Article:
While BBC iPlayer has been a good home for online radio, the way audiences want to interact with radio and music online is different to TV. Radio and music will come out of BBC iPlayer, and we’ll develop a new stand-alone product. All radio station sites, music events, podcasts and programme pages will be integrated to focus on highly interactive live radio, quick and seamless access to programming, support for new music and personalisation - on whatever internet-connected device you happen to have.
Homepage and Search bind all the products together. Both have an important functional role, guiding audiences around the service; but they perform important editorial roles as well. As the discovery engine for the BBC, the homepage is one of our most-used products and will be re-designed to reflect the new products, deliver nations “editions” and make all the products simple to use. Search has evolved from being a bolt-on technology to a BBC-built product delivering greatly improved targeted search results. As the service evolves, this too will become even more important in helping people find what they are looking for.
Editorial Focus
These plans outline a BBC Online that will get better, not just smaller. Within that, there are key things we want to focus upon:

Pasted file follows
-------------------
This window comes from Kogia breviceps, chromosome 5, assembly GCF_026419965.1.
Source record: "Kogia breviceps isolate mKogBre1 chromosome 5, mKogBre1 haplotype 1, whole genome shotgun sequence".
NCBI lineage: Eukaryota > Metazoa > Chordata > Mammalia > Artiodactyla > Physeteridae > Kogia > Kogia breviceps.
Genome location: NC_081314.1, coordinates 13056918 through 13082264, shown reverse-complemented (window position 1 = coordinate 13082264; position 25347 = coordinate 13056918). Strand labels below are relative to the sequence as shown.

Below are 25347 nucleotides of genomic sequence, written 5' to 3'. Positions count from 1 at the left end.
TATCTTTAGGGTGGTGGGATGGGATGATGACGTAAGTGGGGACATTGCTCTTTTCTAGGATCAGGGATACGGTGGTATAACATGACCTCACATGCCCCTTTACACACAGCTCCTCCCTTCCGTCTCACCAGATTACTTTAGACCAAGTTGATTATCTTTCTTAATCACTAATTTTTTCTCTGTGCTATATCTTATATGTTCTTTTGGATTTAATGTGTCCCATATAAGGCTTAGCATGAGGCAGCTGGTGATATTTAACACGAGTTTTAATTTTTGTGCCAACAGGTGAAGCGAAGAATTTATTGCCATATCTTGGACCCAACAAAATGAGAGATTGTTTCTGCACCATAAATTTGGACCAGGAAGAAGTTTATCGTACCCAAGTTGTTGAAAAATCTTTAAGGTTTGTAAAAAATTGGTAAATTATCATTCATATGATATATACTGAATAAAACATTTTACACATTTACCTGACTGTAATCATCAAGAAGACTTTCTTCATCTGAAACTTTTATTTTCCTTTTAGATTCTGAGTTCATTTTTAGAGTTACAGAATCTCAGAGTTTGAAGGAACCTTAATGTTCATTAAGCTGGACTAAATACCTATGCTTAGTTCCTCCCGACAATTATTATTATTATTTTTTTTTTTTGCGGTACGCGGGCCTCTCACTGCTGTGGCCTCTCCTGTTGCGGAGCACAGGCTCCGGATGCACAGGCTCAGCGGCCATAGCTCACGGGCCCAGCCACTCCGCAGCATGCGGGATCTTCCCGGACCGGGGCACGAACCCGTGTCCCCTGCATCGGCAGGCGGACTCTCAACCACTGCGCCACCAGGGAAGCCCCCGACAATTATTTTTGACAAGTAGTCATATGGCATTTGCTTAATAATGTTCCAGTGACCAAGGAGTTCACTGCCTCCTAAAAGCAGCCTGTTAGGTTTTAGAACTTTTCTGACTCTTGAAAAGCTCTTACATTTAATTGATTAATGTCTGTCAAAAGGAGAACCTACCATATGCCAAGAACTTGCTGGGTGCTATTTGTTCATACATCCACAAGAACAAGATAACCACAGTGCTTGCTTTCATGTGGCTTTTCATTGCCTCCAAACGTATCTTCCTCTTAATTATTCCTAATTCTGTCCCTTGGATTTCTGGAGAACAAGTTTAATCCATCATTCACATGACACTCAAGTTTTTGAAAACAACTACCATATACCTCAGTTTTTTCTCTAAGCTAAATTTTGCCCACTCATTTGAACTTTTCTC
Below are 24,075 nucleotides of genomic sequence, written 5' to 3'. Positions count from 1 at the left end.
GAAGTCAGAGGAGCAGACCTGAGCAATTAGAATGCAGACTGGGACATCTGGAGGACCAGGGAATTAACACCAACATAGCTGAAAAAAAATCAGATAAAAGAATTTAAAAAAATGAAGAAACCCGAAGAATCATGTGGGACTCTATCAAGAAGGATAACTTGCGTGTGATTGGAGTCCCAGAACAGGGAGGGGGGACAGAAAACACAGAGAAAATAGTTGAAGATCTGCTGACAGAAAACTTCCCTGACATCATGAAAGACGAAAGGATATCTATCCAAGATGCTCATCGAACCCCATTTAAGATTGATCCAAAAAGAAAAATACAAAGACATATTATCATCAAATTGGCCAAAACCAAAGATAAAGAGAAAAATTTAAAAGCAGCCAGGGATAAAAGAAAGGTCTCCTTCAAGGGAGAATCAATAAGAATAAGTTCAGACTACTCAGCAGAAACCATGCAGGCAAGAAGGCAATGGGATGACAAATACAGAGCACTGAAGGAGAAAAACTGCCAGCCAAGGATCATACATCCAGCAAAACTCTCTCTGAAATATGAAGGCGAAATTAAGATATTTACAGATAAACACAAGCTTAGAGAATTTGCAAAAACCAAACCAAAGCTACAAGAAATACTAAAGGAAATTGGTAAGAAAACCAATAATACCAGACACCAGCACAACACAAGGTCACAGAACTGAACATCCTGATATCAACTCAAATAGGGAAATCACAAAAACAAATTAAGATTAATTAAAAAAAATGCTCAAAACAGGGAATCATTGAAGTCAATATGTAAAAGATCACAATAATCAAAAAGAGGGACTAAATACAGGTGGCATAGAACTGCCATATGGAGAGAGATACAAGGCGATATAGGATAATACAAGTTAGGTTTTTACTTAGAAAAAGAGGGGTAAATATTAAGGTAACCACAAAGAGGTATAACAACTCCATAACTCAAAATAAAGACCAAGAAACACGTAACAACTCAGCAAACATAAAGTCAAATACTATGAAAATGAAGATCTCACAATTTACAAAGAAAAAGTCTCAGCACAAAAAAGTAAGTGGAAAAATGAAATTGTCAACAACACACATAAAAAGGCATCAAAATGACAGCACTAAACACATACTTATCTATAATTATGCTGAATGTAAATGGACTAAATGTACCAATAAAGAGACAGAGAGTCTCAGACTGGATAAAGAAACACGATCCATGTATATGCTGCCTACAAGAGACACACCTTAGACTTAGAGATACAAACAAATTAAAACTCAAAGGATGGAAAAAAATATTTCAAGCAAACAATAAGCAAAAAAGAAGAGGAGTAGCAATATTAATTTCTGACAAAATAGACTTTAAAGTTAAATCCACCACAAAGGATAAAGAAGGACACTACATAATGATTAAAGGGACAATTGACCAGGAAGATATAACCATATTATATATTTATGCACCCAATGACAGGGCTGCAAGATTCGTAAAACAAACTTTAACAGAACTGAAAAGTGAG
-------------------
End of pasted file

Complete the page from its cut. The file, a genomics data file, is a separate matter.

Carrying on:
• High quality news focused on up-to-the-minute news updates backed up by rich multimedia content from correspondents across the UK and the world
  • BBC News Entertainment and Arts section will have more culture and arts coverage
  • Dynamic  ‘editions’ of BBC Online for each Nation
  • Clearer focus of local sites on news, sport, weather and travel
  • Sport will focus on fast, reliable and in-depth news and dynamic coverage of the best live events that bring the nation together
  • Safe, creative spaces for children 
  • A single merged offer in Knowledge & Learning, making the most of BBC content, from science to literacy, arts to maths – for adults pursuing a passion or brushing up a basic skill, and for children learning at home and school
  • Radio will focus on live output, and the discovery of new music as played and recommended by BBC DJs and iconic musicians
  • BBC iPlayer will be re-shaped into a unified television offer, bringing together TV channels, programme information and live and on-demand content
  • Selected archive content will be featured in TV & iPlayer and Radio & Music

Closures and Reductions
As a result there are some editorial areas we’ll be pulling back from, and some websites we’ll be closing completely.

  • The closure of half of the 400 Top Level Domains (with 180 closing ahead of schedule later this year)
  • The replacement of the majority of programme websites with automated content
  • The automation of bespoke digital radio sites 1Xtra, 5 live sports extra, 6 Music and Radio 7
  • The closure of RAW, Blast, Switch, Video Nation and the disposal of h2g2